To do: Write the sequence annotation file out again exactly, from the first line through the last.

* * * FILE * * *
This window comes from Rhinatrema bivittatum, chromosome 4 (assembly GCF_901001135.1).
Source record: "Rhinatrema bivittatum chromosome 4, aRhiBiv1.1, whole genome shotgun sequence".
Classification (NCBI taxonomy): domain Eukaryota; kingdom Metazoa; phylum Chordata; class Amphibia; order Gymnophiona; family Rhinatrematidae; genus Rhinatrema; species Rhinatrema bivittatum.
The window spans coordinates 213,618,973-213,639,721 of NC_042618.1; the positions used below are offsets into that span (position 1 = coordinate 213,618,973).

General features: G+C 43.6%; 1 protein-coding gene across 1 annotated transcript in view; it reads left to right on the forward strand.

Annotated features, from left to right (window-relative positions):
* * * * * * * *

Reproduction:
This window comes from Rhinatrema bivittatum, chromosome 4 (assembly GCF_901001135.1).
Source record: "Rhinatrema bivittatum chromosome 4, aRhiBiv1.1, whole genome shotgun sequence".
Classification (NCBI taxonomy): domain Eukaryota; kingdom Metazoa; phylum Chordata; class Amphibia; order Gymnophiona; family Rhinatrematidae; genus Rhinatrema; species Rhinatrema bivittatum.
The window spans coordinates 213,618,973-213,639,721 of NC_042618.1; the positions used below are offsets into that span (position 1 = coordinate 213,618,973).

General features: G+C 43.6%; 1 protein-coding gene across 1 annotated transcript in view; it reads left to right on the forward strand.

Annotated features, from left to right (window-relative positions):